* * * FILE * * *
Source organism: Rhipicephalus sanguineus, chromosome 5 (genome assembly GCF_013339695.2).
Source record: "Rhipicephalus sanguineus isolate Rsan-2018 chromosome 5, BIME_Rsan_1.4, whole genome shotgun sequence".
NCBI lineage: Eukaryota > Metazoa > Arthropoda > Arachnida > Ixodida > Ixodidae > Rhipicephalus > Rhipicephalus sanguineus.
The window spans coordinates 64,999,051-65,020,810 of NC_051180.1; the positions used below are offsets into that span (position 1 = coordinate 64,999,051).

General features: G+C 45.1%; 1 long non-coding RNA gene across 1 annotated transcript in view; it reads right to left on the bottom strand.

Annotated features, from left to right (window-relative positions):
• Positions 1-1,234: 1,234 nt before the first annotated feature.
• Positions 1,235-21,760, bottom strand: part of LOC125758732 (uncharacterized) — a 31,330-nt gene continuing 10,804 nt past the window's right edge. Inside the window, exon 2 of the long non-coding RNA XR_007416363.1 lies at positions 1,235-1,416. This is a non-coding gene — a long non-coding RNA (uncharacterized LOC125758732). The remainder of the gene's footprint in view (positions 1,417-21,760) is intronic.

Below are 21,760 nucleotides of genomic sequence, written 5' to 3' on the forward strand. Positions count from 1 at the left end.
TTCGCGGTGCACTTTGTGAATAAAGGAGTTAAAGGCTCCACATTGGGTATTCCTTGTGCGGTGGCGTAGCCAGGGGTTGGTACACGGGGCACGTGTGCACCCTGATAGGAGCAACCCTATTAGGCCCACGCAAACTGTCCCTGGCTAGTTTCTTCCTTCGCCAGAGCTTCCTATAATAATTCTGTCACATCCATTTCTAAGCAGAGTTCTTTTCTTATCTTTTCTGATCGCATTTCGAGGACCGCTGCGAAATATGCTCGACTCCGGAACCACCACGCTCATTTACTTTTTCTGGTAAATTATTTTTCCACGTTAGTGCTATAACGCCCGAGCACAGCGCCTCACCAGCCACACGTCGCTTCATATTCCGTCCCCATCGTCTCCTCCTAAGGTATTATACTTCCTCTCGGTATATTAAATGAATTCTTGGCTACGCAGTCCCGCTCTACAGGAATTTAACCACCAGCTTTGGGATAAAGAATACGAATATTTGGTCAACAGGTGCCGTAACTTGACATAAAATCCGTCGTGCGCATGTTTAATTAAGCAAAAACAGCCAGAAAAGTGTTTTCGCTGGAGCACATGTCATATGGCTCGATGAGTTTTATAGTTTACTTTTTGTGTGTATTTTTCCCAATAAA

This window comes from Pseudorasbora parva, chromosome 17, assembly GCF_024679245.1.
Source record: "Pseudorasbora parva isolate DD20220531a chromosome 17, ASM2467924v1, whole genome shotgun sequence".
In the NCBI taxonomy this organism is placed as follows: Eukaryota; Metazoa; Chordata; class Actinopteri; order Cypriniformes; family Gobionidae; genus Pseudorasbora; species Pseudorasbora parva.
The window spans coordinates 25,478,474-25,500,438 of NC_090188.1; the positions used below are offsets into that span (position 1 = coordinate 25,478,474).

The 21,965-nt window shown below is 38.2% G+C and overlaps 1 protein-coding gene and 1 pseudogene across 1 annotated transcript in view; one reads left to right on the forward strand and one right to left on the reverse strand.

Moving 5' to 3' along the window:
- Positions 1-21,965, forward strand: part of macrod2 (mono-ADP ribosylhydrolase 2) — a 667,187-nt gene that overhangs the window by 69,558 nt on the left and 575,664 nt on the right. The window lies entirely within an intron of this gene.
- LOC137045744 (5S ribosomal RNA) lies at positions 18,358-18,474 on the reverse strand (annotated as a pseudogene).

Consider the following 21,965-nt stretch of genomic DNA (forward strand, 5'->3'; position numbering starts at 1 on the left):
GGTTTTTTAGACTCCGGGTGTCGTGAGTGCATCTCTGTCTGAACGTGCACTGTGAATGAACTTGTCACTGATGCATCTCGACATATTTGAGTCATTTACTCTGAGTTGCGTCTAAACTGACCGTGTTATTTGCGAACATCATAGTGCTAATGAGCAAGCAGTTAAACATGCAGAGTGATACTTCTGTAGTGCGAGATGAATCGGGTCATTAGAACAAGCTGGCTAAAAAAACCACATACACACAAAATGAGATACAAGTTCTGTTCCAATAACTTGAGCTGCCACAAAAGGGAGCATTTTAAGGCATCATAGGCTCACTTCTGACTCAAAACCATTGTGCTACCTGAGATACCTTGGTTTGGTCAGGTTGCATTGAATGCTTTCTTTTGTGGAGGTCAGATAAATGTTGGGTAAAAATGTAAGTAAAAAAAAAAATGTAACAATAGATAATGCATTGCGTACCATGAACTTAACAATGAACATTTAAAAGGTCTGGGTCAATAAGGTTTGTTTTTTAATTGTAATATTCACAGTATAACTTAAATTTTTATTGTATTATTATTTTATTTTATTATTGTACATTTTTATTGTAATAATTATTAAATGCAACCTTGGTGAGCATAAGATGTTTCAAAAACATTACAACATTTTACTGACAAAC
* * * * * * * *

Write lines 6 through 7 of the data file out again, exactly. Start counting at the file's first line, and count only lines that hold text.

Annotated features, from left to right (window-relative positions):
• Positions 1-1,234: 1,234 nt before the first annotated feature.